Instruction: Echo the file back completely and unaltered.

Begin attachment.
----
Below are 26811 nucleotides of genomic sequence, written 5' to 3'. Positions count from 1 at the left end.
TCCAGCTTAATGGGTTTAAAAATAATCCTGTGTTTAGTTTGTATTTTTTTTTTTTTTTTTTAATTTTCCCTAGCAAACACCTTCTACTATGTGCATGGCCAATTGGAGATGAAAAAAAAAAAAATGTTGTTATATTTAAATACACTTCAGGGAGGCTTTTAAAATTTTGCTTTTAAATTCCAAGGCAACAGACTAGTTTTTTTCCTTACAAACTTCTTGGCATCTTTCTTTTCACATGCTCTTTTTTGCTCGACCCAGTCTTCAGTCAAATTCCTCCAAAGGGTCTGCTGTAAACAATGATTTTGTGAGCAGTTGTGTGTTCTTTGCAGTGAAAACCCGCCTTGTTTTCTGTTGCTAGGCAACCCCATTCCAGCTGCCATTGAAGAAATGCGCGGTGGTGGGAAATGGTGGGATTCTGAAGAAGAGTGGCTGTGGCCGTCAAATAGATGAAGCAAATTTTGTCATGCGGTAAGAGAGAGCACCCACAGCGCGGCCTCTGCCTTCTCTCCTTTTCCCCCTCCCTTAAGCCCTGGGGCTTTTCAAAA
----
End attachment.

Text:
Below are 26811 nucleotides of genomic sequence, written 5' to 3'. Positions count from 1 at the left end.
TCCAGCTTAATGGGTTTAAAAATAATCCTGTGTTTAGTTTGTATTTTTTTTTTTTTTTTTTAATTTTCCCTAGCAAACACCTTCTACTATGTGCATGGCCAATTGGAGATGAAAAAAAAAAAAATGTTGTTATATTTAAATACACTTCAGGGAGGCTTTTAAAATTTTGCTTTTAAATTCCAAGGCAACAGACTAGTTTTTTTCCTTACAAACTTCTTGGCATCTTTCTTTTCACATGCTCTTTTTTGCTCGACCCAGTCTTCAGTCAAATTCCTCCAAAGGGTCTGCTGTAAACAATGATTTTGTGAGCAGTTGTGTGTTCTTTGCAGTGAAAACCCGCCTTGTTTTCTGTTGCTAGGCAACCCCATTCCAGCTGCCATTGAAGAAATGCGCGGTGGTGGGAAATGGTGGGATTCTGAAGAAGAGTGGCTGTGGCCGTCAAATAGATGAAGCAAATTTTGTCATGCGGTAAGAGAGAGCACCCACAGCGCGGCCTCTGCCTTCTCTCCTTTTCCCCCTCCCTTAAGCCCTGGGGCTTTTCAAAA